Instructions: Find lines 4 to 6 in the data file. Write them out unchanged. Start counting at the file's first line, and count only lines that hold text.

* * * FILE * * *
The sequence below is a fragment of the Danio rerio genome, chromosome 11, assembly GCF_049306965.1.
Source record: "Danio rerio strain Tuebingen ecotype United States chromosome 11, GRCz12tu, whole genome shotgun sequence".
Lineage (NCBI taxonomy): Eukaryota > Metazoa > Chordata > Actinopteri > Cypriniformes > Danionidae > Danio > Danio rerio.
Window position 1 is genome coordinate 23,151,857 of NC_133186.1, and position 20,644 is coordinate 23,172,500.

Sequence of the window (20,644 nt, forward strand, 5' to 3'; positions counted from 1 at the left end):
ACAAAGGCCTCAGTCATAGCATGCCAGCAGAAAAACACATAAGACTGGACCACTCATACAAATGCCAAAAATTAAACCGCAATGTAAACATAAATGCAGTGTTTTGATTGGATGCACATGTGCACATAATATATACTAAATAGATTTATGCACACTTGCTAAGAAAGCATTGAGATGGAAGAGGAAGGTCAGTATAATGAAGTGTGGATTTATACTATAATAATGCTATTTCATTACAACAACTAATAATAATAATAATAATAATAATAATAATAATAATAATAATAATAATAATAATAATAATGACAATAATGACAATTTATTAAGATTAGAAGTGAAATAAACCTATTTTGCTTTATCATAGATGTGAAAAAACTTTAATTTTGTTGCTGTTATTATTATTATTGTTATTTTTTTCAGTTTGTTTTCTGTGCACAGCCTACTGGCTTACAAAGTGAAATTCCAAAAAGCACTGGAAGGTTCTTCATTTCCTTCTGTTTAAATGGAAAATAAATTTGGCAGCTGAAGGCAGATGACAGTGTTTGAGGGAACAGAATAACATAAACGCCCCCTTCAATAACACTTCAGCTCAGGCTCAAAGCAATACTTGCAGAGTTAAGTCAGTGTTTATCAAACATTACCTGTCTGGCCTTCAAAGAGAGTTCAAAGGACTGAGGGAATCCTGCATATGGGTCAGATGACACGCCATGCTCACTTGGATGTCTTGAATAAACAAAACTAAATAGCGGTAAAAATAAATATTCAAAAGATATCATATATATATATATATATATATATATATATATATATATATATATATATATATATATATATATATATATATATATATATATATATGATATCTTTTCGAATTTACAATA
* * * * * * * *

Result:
Window position 1 is genome coordinate 23,151,857 of NC_133186.1, and position 20,644 is coordinate 23,172,500.

Sequence of the window (20,644 nt, forward strand, 5' to 3'; positions counted from 1 at the left end):
ACAAAGGCCTCAGTCATAGCATGCCAGCAGAAAAACACATAAGACTGGACCACTCATACAAATGCCAAAAATTAAACCGCAATGTAAACATAAATGCAGTGTTTTGATTGGATGCACATGTGCACATAATATATACTAAATAGATTTATGCACACTTGCTAAGAAAGCATTGAGATGGAAGAGGAAGGTCAGTATAATGAAGTGTGGATTTATACTATAATAATGCTATTTCATTACAACAACTAATAATAATAATAATAATAATAATAATAATAATAATAATAATAATAATAATAATAATAATGACAATAATGACAATTTATTAAGATTAGAAGTGAAATAAACCTATTTTGCTTTATCATAGATGTGAAAAAACTTTAATTTTGTTGCTGTTATTATTATTATTGTTATTTTTTTCAGTTTGTTTTCTGTGCACAGCCTACTGGCTTACAAAGTGAAATTCCAAAAAGCACTGGAAGGTTCTTCATTTCCTTCTGTTTAAATGGAAAATAAATTTGGCAGCTGAAGGCAGATGACAGTGTTTGAGGGAACAGAATAACATAAACGCCCCCTTCAATAACACTTCAGCTCAGGCTCAAAGCAATACTTGCAGAGTTAAGTCAGTGTTTATCAAACATTACCTGTCTGGCCTTCAAAGAGAGTTCAAAGGACTGAGGGAATCCTGCATATGGGTCAGATGACACGCCATGCTCACTTGGATGTCTTGAATAAACAAAACTAAATAGCGGTAAAAATAAATATTCAAAAGATATCATATATATATATATATATATATATATATATATATATATATATATATATATATATATATATATATATATATATATATATATATATGATATCTTTTCGAATTTACAATA